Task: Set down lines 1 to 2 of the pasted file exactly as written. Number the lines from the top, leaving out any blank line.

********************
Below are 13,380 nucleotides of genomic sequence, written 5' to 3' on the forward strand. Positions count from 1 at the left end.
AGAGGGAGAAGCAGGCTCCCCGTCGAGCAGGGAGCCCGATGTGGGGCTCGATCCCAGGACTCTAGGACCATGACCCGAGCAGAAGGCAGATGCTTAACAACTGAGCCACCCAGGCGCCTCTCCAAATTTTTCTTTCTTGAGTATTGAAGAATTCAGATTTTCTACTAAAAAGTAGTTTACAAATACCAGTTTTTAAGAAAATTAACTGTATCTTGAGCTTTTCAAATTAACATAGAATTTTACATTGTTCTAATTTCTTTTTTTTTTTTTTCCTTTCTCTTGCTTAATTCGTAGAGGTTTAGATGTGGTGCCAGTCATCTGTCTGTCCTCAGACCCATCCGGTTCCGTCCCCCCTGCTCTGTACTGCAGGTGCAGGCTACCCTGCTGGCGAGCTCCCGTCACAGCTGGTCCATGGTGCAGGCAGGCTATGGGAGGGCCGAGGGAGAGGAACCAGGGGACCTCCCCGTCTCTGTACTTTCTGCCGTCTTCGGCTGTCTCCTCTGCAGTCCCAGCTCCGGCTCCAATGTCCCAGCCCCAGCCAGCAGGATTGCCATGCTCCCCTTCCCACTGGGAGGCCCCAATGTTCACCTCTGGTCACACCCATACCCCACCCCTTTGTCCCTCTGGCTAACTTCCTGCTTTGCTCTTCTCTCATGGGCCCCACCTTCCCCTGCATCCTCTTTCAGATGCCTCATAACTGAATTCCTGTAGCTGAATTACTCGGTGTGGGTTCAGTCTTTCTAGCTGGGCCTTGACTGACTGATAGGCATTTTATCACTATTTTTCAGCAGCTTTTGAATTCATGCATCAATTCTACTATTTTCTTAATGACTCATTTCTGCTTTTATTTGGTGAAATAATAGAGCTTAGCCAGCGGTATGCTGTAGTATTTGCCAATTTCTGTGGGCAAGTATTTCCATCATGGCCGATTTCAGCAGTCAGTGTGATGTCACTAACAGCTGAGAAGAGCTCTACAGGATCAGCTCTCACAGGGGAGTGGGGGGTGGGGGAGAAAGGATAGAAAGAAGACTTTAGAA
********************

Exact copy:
Below are 13,380 nucleotides of genomic sequence, written 5' to 3' on the forward strand. Positions count from 1 at the left end.
AGAGGGAGAAGCAGGCTCCCCGTCGAGCAGGGAGCCCGATGTGGGGCTCGATCCCAGGACTCTAGGACCATGACCCGAGCAGAAGGCAGATGCTTAACAACTGAGCCACCCAGGCGCCTCTCCAAATTTTTCTTTCTTGAGTATTGAAGAATTCAGATTTTCTACTAAAAAGTAGTTTACAAATACCAGTTTTTAAGAAAATTAACTGTATCTTGAGCTTTTCAAATTAACATAGAATTTTACATTGTTCTAATTTCTTTTTTTTTTTTTTCCTTTCTCTTGCTTAATTCGTAGAGGTTTAGATGTGGTGCCAGTCATCTGTCTGTCCTCAGACCCATCCGGTTCCGTCCCCCCTGCTCTGTACTGCAGGTGCAGGCTACCCTGCTGGCGAGCTCCCGTCACAGCTGGTCCATGGTGCAGGCAGGCTATGGGAGGGCCGAGGGAGAGGAACCAGGGGACCTCCCCGTCTCTGTACTTTCTGCCGTCTTCGGCTGTCTCCTCTGCAGTCCCAGCTCCGGCTCCAATGTCCCAGCCCCAGCCAGCAGGATTGCCATGCTCCCCTTCCCACTGGGAGGCCCCAATGTTCACCTCTGGTCACACCCATACCCCACCCCTTTGTCCCTCTGGCTAACTTCCTGCTTTGCTCTTCTCTCATGGGCCCCACCTTCCCCTGCATCCTCTTTCAGATGCCTCATAACTGAATTCCTGTAGCTGAATTACTCGGTGTGGGTTCAGTCTTTCTAGCTGGGCCTTGACTGACTGATAGGCATTTTATCACTATTTTTCAGCAGCTTTTGAATTCATGCATCAATTCTACTATTTTCTTAATGACTCATTTCTGCTTTTATTTGGTGAAATAATAGAGCTTAGCCAGCGGTATGCTGTAGTATTTGCCAATTTCTGTGGGCAAGTATTTCCATCATGGCCGATTTCAGCAGTCAGTGTGATGTCACTAACAGCTGAGAAGAGCTCTACAGGATCAGCTCTCACAGGGGAGTGGGGGGTGGGGGAGAAAGGATAGAAAGAAGACTTTAGAA